Will employer vaccine mandates pick up with emerging Delta variant?
Several months have passed since the COVID-19 vaccines became widely available in the U.S. And while employers have been encouraging the vaccines to their employees in a number of ways—from offering incentives and paid time off to providing education on the merits of inoculation—vaccine rates have waned and now nearly stalled with less than 50% of Americans being fully vaccinated.
Those stalled rates, coupled with the new Delta variant that is emerging as the dominant strand, might cause employers to rethink their vaccine plans, experts say.
“The rise of the Delta variant has really raised the stakes,” says Justin Holland, CEO and founder of HealthJoy, a benefits company that works with some 700 employers. Preliminary research indicates the variant is more transmissible and deadly than the original strand, which has killed over 600,000 Americans.
With variant concerns, stalled vaccine rates and employers looking to return workers to the office this fall, will more employers go beyond merely encouraging vaccines? It’s becoming more likely.
Morgan Stanley recently told employees they have to be vaccinated before returning to New York offices. Starting July 12, employees, contingent workers, clients and visitors will be required to confirm they were vaccinated before entering Morgan Stanley buildings in New York City and Westchester County. Retailer Saks is requiring that its workers be fully vaccinated before they return to the office in the fall.
And several universities across the nation—including the University of Colorado, University of Denver, California State University and Syracuse University—are requiring their employees to get vaccinated against COVID-19 before the fall.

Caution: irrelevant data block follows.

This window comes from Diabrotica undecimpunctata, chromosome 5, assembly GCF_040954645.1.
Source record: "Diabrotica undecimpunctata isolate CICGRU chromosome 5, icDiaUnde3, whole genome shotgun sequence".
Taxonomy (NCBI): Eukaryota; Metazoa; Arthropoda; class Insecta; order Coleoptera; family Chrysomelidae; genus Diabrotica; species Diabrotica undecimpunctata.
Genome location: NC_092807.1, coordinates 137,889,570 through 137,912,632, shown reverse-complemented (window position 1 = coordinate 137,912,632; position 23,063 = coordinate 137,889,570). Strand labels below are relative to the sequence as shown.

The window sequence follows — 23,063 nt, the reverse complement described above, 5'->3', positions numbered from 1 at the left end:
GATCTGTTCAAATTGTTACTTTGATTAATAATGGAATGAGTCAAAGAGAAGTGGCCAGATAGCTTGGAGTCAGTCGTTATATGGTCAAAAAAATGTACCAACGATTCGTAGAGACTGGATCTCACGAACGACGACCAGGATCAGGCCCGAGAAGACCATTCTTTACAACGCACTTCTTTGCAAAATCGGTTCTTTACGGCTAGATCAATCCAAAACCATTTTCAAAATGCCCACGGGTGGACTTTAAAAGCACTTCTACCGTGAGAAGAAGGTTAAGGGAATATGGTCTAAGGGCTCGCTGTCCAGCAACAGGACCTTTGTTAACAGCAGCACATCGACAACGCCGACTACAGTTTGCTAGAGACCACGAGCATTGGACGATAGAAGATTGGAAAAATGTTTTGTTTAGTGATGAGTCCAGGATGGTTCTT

“Morgan Stanley mandating vaccines is a big deal, especially for a company at that size,” says Elora Voyles, people scientist and industrial organizational psychologist at software firm TinyPulse.
Adds Holland: “I think we’re seeing big-name employers acknowledge what’s been pretty clear for a while—requiring vaccinations is the safest way for us to return to the office.”
Although the Equal Employment Opportunity Commission said in December that employers can require employees to get vaccinated as a condition of going to work, with some accommodation exceptions, most organizations have relied on encouragement of the vaccines, rather than vaccine mandates, in hopes their employees would get the shot. That’s mostly due to the polarization surrounding the vaccine, as well as workplace complexities that can arise around requiring it.
But that vaccine strategy could shift in the coming months, especially with some employers beginning to announce they are mandating inoculation before workers return to a physical office.
“Anecdotally, the CEOs and leaders I’ve spoken with are already adding this requirement to their office policies,” Holland says, adding that at this point in the year, employers need to at least make a decision about whether they’ll ask their people to disclose vaccination status.
New data out from the Institute for Corporate Productivity (i4cp) shows that vaccine requirements, especially for employees working in company buildings, have ticked up in the last several months. Its latest survey of 481 employers, conducted in June, found that 10% of organizations say they’d require vaccination of all employees. The survey also finds that 16% of employers report they will require vaccinations of employees who will be coming onsite to work in organizational facilities. In January, 5% of organizations planned to require employees to be vaccinated and 9% said so in April.
That’s an increase, but not a huge one, says Carol Morrison, senior research analyst at i4cp.
“Despite the threat posed by variants, the figures are holding pretty steady for encouragement versus requirement when it comes to vaccinations overall,” she says. The June survey revealed that employers are being more purposeful about their decisions on who needs to work onsite and providing remote options for those who don’t need to do so, she adds.
The biggest consideration that may drive up vaccine requirements in the coming months is COVID-19 infection rates. If they stay low, then encouragement will likely continue to be the dominant strategy. But if infection rates increase—and the Delta variant becomes a bigger threat—employers will surely act, Voyles says.
“If infection rates increase, especially to the level of requiring lockdowns, many more companies will mandate vaccines.”